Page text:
Congressional leaders on Wednesday unveiled a compromise budget bill which includes Defense Department funding for the rest of fiscal 2022 and $13.6 billion extra in emergency assistance for Ukraine and NATO allies.
Now they have to pass it.
House and Senate appropriators worked late into the night on the $1.5 trillion measure, which includes $728.5 billion in military spending for the year. That’s a 5.6 percent boost over fiscal 2021 funding levels, and above what President Joe Biden had requested in his federal spending plan.
But Democratic leaders said the budget also includes an even larger boost (6.7 percent) for non-defense spending and represents a needed balancing of spending priorities for the government.
In a statement, House Appropriations Committee Chairwoman Rosa DeLauro, D-Conn., said the compromise plan “responsibly addresses our national security with funding for a robust mix of diplomacy, defense, and global development.”
If lawmakers can finalize the deal in the next few days, they’ll both stave off a partial government shutdown (current agency funding is set to run out on March 11) and provide budget stability for the rest of fiscal 2022, which runs through Sept. 30.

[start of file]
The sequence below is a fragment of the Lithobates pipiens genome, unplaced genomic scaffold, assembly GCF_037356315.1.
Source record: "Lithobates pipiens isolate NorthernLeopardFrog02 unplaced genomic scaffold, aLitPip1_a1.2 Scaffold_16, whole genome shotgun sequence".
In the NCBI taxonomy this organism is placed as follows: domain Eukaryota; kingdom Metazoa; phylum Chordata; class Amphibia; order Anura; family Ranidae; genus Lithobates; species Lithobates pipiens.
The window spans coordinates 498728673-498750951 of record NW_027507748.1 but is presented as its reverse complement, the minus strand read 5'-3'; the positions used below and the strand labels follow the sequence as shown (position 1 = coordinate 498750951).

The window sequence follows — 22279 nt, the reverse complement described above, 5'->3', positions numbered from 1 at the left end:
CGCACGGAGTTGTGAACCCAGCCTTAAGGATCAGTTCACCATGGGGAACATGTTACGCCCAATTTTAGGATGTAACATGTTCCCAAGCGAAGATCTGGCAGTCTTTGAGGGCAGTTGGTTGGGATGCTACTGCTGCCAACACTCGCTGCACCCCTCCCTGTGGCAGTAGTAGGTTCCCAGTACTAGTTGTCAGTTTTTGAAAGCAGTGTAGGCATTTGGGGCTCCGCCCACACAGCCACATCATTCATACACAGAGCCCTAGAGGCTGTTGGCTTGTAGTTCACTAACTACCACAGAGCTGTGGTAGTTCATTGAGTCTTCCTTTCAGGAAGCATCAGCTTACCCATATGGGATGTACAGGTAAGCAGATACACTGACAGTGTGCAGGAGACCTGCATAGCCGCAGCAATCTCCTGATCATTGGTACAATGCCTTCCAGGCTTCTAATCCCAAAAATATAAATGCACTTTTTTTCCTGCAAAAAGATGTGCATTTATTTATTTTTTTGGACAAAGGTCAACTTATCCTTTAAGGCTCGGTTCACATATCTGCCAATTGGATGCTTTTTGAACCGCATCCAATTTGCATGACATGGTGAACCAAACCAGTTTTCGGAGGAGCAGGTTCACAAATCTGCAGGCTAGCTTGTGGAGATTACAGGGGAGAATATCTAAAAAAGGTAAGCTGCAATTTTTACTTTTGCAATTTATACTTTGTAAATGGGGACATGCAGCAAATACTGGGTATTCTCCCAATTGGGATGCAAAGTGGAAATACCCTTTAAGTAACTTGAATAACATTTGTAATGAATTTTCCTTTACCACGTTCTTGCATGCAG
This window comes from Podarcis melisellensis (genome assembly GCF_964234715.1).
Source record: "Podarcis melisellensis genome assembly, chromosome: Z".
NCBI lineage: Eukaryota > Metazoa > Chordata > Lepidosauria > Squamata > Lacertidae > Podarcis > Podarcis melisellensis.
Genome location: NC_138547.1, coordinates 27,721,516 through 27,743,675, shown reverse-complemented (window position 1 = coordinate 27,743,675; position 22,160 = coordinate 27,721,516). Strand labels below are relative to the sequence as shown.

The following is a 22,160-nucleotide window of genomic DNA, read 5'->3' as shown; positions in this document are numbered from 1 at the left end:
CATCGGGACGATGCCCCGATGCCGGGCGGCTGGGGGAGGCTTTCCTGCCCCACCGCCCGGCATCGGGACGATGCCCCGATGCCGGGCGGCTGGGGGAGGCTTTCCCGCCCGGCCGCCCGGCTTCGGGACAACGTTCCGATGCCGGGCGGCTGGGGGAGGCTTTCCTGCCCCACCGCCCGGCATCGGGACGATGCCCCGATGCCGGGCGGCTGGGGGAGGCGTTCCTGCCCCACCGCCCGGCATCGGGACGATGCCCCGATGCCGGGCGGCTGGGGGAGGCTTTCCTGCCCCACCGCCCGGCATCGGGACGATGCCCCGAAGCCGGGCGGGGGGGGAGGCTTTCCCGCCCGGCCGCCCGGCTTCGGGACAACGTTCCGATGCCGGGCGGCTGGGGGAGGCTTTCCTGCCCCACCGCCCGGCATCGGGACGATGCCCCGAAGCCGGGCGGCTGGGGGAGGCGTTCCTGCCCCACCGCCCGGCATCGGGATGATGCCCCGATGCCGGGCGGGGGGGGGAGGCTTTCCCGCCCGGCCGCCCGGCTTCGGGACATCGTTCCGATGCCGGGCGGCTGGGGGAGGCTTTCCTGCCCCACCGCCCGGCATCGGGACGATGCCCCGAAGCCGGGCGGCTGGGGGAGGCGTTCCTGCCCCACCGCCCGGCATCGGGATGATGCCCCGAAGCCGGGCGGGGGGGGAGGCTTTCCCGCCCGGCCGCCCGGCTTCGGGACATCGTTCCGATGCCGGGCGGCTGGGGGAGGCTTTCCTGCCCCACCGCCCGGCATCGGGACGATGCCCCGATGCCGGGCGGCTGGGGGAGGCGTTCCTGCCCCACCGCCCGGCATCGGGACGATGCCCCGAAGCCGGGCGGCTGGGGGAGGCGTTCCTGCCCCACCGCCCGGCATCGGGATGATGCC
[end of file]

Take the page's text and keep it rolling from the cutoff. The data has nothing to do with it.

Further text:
In recent months, Defense Department leaders have been forced to move money between various accounts to offset funding shortfalls caused by short-term budget extensions passed by Congress. The current fiscal year began on Oct. 1, meaning federal agencies have been operating without a permanent budget deal for nearly six months.
The latest budget breakthrough will require lawmakers to pass one more short-term budget extension — through March 15 — to give lawmakers time to finalize the larger, year-long deal. Chamber leaders said they’ll work on that over the next few days.